25pc rise in strokes among young due to bad lifestyles
Published 25/10/2013 | 02:00
STROKE – a condition traditionally associated with old age – is increasingly affecting young and middle-aged people across the world, including Ireland.
A new global study shows worldwide there is "a startling 25pc increase in the number of stroke cases among people aged 20 to 64 years over the last 20 years" according to the research in 'The Lancet' medical journal.
Strokes in this age group now make up 31pc of the total number of strokes, compared to 25pc before 1990, said the analysis from the Global and Regional Burden of Stroke in 1990-2010 study.
The overall amount of disability and illness and premature death caused by stroke is projected to more than double worldwide by 2030, the study led by the National Institute for Stroke and Applied Sciences at AUT University, Auckland, New Zealand, has revealed.
The higher chance of stroke in younger age groups is believed to be due to people having risk factors like obesity and diabetes at a younger age.
Recreational drugs and alcohol abuse are also factors.
Co-author Dr Myles Connor from NHS Borders and University of Edinburgh, Scotland, told the Irish Independent that the data for Ireland is better than for the average middle-income country.
"Our findings show that in general high-income countries – as defined by the World Health Organisation on the basis of national income per person – are faring better than low and middle-income countries which now carry the greater burden of stroke.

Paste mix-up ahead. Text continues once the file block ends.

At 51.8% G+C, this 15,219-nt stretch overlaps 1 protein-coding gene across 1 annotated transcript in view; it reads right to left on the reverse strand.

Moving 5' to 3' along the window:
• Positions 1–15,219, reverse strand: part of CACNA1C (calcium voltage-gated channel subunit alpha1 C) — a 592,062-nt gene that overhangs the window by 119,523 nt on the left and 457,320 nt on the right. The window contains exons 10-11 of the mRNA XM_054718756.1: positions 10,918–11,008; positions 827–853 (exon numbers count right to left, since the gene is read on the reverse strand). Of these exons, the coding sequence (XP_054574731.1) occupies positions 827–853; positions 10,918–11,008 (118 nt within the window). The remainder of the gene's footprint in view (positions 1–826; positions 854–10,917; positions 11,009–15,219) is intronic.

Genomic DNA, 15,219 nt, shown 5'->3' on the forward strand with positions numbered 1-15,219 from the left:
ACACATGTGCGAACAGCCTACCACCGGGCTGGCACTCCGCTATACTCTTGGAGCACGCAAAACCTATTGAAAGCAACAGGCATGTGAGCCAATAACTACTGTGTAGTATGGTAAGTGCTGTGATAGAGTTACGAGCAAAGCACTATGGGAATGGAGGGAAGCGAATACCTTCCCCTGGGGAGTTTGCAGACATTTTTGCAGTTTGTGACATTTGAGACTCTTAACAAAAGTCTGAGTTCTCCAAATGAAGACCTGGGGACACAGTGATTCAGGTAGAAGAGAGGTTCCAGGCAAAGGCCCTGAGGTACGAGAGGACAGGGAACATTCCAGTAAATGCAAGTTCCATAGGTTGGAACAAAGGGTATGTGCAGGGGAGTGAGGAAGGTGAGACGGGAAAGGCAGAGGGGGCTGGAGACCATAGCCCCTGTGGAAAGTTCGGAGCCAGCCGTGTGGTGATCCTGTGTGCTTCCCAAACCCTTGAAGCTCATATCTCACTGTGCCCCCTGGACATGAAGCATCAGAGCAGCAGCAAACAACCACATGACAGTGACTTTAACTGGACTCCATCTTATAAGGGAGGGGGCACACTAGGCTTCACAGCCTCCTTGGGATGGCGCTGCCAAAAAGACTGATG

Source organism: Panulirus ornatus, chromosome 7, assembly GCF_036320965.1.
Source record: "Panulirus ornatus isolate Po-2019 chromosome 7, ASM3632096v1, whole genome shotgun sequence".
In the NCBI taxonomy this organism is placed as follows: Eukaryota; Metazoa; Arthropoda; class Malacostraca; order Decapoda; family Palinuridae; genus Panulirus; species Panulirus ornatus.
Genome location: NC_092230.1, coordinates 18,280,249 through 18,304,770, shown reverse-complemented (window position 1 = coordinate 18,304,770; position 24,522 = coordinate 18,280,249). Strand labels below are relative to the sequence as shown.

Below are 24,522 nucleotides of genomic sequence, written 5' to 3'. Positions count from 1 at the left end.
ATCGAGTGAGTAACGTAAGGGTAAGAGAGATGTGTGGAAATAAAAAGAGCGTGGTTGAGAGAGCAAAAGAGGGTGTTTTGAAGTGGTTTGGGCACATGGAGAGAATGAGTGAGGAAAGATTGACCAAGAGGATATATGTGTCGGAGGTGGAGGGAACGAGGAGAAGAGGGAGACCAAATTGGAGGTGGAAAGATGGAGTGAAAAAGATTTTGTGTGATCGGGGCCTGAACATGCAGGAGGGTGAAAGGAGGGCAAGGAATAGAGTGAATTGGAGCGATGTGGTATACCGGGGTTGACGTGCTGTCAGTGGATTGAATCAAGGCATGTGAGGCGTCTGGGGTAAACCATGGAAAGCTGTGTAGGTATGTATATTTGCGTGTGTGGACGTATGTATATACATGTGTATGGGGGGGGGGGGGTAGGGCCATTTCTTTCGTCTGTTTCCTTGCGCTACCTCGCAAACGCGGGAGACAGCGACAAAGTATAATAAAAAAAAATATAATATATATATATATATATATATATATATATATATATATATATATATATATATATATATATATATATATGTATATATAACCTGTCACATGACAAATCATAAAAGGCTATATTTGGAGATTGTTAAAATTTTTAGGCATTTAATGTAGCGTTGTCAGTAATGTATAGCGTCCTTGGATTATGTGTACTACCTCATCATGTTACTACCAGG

"The low and middle-income countries account for more than two thirds of new strokes in 2010 and over half of stroke deaths. Over the past 20 years the age-standardised stroke incidence – the number of new strokes – has fallen by 12pc, the number of premature deaths by 37pc, and illness and disability related to stroke by 36pc.
"The number of people living with stroke in 2010 increased by around 31pc in comparison with 1990. So fewer people are having strokes and dying from strokes, but there are more people in the population who have had a stroke," he added.
"This probably reflects improved prevention of stroke risk factors such as high blood pressure, diabetes, high cholesterol levels and cigarette smoking, and improved stroke treatment and rehabilitation."
He said the data for Ireland in 2010 is similar "although it is better than the average high- income country."
The age-standardised stroke incidence rate for Ireland in 2010 was 20pc lower than in 1990, the rate of people dying with stroke halved over the 20-year period, and the prevalence – the proportion of people living with stroke – increased by 19pc.
"Although these findings are reassuring, as the population ages and increases in size, so the absolute number of people with stroke increases.
"The number of new strokes – rather than the stroke rate – increased by 11pc in Ireland between 1990 and 2010. Our study also showed a worrying increase in stroke in young people aged 20-64 years.
"While this occurred mainly in low and middle-income countries, there was a similar trend in high-income countries."
He called for further studies to find out more about the causes of stroke in young adults and methods to prevent this condition which affects both young and old.